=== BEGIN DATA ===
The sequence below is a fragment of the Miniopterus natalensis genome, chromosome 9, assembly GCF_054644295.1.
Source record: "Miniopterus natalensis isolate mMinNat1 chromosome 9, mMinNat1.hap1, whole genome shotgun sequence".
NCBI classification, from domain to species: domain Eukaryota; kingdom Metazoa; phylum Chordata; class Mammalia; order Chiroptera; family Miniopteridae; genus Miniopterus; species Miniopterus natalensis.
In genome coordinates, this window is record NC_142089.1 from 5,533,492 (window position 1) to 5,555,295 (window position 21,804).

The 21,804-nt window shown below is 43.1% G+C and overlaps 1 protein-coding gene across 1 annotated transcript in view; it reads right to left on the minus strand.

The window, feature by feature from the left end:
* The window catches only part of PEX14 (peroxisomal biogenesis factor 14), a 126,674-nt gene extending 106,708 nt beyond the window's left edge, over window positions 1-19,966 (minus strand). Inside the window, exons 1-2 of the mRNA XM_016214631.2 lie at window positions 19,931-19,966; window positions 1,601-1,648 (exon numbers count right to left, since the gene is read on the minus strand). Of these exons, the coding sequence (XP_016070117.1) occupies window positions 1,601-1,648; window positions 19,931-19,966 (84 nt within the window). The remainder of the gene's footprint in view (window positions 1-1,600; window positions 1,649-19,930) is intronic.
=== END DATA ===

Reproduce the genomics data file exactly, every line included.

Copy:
The sequence below is a fragment of the Miniopterus natalensis genome, chromosome 9, assembly GCF_054644295.1.
Source record: "Miniopterus natalensis isolate mMinNat1 chromosome 9, mMinNat1.hap1, whole genome shotgun sequence".
NCBI classification, from domain to species: domain Eukaryota; kingdom Metazoa; phylum Chordata; class Mammalia; order Chiroptera; family Miniopteridae; genus Miniopterus; species Miniopterus natalensis.
In genome coordinates, this window is record NC_142089.1 from 5,533,492 (window position 1) to 5,555,295 (window position 21,804).

The 21,804-nt window shown below is 43.1% G+C and overlaps 1 protein-coding gene across 1 annotated transcript in view; it reads right to left on the minus strand.

The window, feature by feature from the left end:
* The window catches only part of PEX14 (peroxisomal biogenesis factor 14), a 126,674-nt gene extending 106,708 nt beyond the window's left edge, over window positions 1-19,966 (minus strand). Inside the window, exons 1-2 of the mRNA XM_016214631.2 lie at window positions 19,931-19,966; window positions 1,601-1,648 (exon numbers count right to left, since the gene is read on the minus strand). Of these exons, the coding sequence (XP_016070117.1) occupies window positions 1,601-1,648; window positions 19,931-19,966 (84 nt within the window). The remainder of the gene's footprint in view (window positions 1-1,600; window positions 1,649-19,930) is intronic.